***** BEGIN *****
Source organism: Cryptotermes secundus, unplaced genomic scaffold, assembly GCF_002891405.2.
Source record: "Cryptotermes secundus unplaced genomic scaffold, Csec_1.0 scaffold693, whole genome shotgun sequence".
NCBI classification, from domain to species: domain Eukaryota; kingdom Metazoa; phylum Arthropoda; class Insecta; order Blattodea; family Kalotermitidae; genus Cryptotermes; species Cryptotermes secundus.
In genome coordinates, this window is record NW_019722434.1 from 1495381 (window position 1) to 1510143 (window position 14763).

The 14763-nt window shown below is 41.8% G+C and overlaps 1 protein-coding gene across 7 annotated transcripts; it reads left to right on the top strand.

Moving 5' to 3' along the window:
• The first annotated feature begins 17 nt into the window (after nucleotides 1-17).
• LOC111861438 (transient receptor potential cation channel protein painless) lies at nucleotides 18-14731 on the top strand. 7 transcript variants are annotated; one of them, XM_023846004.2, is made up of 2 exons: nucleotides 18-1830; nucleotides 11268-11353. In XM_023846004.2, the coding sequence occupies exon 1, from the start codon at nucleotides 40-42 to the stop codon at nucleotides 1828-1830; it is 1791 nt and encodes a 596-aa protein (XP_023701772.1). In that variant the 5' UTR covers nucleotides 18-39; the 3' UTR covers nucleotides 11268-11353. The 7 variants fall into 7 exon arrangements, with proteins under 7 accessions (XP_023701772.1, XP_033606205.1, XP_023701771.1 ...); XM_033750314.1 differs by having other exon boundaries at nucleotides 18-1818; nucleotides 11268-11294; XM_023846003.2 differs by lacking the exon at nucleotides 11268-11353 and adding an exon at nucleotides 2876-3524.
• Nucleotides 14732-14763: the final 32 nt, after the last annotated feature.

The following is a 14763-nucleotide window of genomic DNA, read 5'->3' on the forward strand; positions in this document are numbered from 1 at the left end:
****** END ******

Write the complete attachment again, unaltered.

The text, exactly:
Source organism: Cryptotermes secundus, unplaced genomic scaffold, assembly GCF_002891405.2.
Source record: "Cryptotermes secundus unplaced genomic scaffold, Csec_1.0 scaffold693, whole genome shotgun sequence".
NCBI classification, from domain to species: domain Eukaryota; kingdom Metazoa; phylum Arthropoda; class Insecta; order Blattodea; family Kalotermitidae; genus Cryptotermes; species Cryptotermes secundus.
In genome coordinates, this window is record NW_019722434.1 from 1495381 (window position 1) to 1510143 (window position 14763).

The 14763-nt window shown below is 41.8% G+C and overlaps 1 protein-coding gene across 7 annotated transcripts; it reads left to right on the top strand.

Moving 5' to 3' along the window:
• The first annotated feature begins 17 nt into the window (after nucleotides 1-17).
• LOC111861438 (transient receptor potential cation channel protein painless) lies at nucleotides 18-14731 on the top strand. 7 transcript variants are annotated; one of them, XM_023846004.2, is made up of 2 exons: nucleotides 18-1830; nucleotides 11268-11353. In XM_023846004.2, the coding sequence occupies exon 1, from the start codon at nucleotides 40-42 to the stop codon at nucleotides 1828-1830; it is 1791 nt and encodes a 596-aa protein (XP_023701772.1). In that variant the 5' UTR covers nucleotides 18-39; the 3' UTR covers nucleotides 11268-11353. The 7 variants fall into 7 exon arrangements, with proteins under 7 accessions (XP_023701772.1, XP_033606205.1, XP_023701771.1 ...); XM_033750314.1 differs by having other exon boundaries at nucleotides 18-1818; nucleotides 11268-11294; XM_023846003.2 differs by lacking the exon at nucleotides 11268-11353 and adding an exon at nucleotides 2876-3524.
• Nucleotides 14732-14763: the final 32 nt, after the last annotated feature.

The following is a 14763-nucleotide window of genomic DNA, read 5'->3' on the forward strand; positions in this document are numbered from 1 at the left end: